Jan

3

 An interesting point of hoboing is the ratio of hobos and their use of mobile devices such as Smartphones. When I rode quarterly from 1985-95 the mobile devices weren't around. However, many of the executives I took to the rails became hobo tech heads, bringing cell phones, GPS, scanners with preprogrammed RR yard frequencies, and night vision goggles. I was content with my working knowledge and the Rand McNally Handy RR Atlas, although at times the high tech proved valuable.

There were reportedly 4 million hobos during the Great Depression of the 1930s, and supposedly after that the hobo subculture became an intellectual property. It was revived in the Great Recession of 2008 that threw hundreds of thousands into homelessness. The worst of them became stew bums occupying your park benches, the more capable boxcar tourists and rubber tramps (in autos), and the most able became hobos riding the rails. I estimate these days that in good weather about one in every five trains you see west of the Mississippi River is carrying a hobo, and far fewer to the east.

Yesterday while hiking in the desert along a Union Pacific track between LA and Tucson, I watched one freight whiz past every 30 minutes for six hours, usually double stack container trains. I was too far from them to see hobos waving, but on returning to Slab city I noted about 200 new young arrivals with backpacks in the past month who will winter here, before moving on. Many talk of riding the rails. They are in their twenties, in dreadlocks, like drugs and the breeze in their hair, and often have female hoboettes in tow who are pretty as well as hard-bitten. They spend their free hours reading, playing guitars, and keying mobile devices.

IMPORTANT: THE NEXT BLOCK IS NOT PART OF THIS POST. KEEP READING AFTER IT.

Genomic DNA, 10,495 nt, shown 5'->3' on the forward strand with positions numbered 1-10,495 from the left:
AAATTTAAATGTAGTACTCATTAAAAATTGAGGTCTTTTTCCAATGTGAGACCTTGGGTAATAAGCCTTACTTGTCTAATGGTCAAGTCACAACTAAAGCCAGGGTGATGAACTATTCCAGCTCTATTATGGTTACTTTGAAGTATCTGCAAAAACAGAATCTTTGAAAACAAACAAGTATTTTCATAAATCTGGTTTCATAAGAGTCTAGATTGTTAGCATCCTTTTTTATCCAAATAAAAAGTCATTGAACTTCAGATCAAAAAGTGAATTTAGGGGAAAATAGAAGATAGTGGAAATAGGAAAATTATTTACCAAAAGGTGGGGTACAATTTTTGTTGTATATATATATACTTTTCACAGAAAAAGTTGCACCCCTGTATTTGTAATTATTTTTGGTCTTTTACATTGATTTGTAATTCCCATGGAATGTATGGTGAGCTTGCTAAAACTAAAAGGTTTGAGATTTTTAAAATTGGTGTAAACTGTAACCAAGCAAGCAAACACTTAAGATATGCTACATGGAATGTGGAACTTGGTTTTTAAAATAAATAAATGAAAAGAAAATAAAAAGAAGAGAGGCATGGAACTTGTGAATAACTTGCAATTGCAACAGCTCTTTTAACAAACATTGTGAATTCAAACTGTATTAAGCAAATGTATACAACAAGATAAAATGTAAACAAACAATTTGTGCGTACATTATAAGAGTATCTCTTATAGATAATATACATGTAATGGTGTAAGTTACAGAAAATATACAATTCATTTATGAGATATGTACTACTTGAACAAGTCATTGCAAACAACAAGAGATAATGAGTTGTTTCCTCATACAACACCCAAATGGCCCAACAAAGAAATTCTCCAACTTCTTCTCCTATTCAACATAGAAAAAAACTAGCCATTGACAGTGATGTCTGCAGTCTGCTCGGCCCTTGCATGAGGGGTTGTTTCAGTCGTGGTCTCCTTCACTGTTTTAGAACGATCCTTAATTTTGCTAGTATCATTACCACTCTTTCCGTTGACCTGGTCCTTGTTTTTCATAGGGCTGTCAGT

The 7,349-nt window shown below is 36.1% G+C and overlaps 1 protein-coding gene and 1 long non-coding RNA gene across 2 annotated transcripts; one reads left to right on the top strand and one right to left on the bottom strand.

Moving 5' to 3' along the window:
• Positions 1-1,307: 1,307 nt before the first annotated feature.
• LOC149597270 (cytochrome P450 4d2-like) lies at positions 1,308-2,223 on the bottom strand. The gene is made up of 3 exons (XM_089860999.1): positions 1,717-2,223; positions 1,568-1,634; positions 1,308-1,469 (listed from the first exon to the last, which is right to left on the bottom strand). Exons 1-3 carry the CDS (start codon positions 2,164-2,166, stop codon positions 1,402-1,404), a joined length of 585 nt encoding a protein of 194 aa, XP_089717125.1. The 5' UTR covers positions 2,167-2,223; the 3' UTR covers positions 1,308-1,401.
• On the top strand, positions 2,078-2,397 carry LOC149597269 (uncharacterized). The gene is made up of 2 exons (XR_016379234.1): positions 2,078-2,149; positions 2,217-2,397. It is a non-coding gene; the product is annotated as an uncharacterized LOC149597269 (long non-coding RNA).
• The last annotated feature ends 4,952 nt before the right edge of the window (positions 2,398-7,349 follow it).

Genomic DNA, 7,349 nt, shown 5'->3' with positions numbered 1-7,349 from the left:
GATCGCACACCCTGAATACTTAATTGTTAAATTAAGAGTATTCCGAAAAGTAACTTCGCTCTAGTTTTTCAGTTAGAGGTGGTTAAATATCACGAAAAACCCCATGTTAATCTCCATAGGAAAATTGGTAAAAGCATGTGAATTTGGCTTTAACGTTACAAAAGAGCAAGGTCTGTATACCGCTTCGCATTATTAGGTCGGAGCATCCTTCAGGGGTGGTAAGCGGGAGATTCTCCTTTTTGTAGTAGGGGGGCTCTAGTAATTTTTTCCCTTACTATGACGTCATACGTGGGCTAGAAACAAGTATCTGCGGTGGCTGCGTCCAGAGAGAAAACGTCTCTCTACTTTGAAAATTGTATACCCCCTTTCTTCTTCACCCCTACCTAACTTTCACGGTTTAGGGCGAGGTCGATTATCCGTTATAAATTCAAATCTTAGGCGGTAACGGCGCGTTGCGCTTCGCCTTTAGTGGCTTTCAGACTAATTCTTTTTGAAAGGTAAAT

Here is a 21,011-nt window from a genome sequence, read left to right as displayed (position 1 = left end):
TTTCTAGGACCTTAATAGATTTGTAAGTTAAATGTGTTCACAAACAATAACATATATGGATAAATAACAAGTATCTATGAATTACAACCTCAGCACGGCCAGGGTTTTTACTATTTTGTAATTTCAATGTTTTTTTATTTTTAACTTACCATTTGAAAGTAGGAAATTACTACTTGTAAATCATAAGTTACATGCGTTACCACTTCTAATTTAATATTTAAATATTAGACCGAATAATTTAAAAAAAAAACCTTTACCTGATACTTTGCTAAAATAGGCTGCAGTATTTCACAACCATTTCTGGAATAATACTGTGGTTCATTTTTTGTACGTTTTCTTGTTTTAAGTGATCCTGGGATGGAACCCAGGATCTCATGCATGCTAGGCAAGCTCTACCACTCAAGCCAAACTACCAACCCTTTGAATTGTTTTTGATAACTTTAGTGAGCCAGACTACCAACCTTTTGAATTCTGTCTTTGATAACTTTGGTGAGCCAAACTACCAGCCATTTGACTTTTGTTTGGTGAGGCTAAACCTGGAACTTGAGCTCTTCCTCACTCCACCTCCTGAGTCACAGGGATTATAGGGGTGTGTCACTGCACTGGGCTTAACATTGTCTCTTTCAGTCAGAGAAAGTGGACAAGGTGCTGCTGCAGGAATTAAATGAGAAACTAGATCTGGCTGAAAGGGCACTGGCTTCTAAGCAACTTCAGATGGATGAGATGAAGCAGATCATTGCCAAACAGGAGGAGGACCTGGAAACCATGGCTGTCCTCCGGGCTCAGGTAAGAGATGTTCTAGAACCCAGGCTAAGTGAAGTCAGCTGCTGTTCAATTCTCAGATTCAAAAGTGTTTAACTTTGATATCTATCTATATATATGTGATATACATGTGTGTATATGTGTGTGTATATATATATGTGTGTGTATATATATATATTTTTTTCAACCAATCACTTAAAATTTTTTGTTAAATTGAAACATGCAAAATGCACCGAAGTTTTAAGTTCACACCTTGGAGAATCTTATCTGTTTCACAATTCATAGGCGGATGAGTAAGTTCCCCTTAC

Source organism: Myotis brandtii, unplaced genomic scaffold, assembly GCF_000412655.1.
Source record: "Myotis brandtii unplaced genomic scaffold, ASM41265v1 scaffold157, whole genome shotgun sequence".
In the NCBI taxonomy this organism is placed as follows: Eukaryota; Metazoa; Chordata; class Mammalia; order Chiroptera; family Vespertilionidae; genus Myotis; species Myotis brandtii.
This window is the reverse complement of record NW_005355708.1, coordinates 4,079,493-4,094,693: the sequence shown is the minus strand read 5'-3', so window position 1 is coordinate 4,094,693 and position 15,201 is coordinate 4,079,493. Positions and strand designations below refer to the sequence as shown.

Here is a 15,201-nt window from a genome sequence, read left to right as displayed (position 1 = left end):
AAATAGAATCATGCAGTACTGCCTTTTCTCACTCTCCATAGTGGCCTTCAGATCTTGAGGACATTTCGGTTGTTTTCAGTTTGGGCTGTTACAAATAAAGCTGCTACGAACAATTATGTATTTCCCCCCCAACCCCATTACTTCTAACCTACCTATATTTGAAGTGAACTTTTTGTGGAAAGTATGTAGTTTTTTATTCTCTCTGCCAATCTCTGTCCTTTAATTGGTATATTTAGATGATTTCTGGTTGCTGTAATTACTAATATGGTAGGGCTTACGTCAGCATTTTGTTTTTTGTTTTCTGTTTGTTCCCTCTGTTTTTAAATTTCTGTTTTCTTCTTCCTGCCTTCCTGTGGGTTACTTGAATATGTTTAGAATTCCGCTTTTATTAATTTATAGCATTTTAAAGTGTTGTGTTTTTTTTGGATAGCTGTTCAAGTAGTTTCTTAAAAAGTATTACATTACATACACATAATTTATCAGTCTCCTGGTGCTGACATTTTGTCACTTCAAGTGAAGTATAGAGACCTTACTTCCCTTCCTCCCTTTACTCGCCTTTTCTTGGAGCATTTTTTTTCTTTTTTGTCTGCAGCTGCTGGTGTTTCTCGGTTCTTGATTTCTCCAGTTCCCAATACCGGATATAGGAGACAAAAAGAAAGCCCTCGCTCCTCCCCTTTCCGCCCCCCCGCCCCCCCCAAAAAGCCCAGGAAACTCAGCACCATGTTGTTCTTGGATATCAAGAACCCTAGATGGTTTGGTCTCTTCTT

One of them is named Hopper. He lost his right leg last year trying to catch a moving freight ladder outside of New Orleans. He is traveling with a parson who claims he has 'healed this cripple' by enabling his good leg to regenerate. They travel the nation three-legged, working the crowds, collecting food stamps, and panhandling in Walmart parking lots.

Of course, they have the latest Smartphones in this new hobo addition to the hobo subculture.


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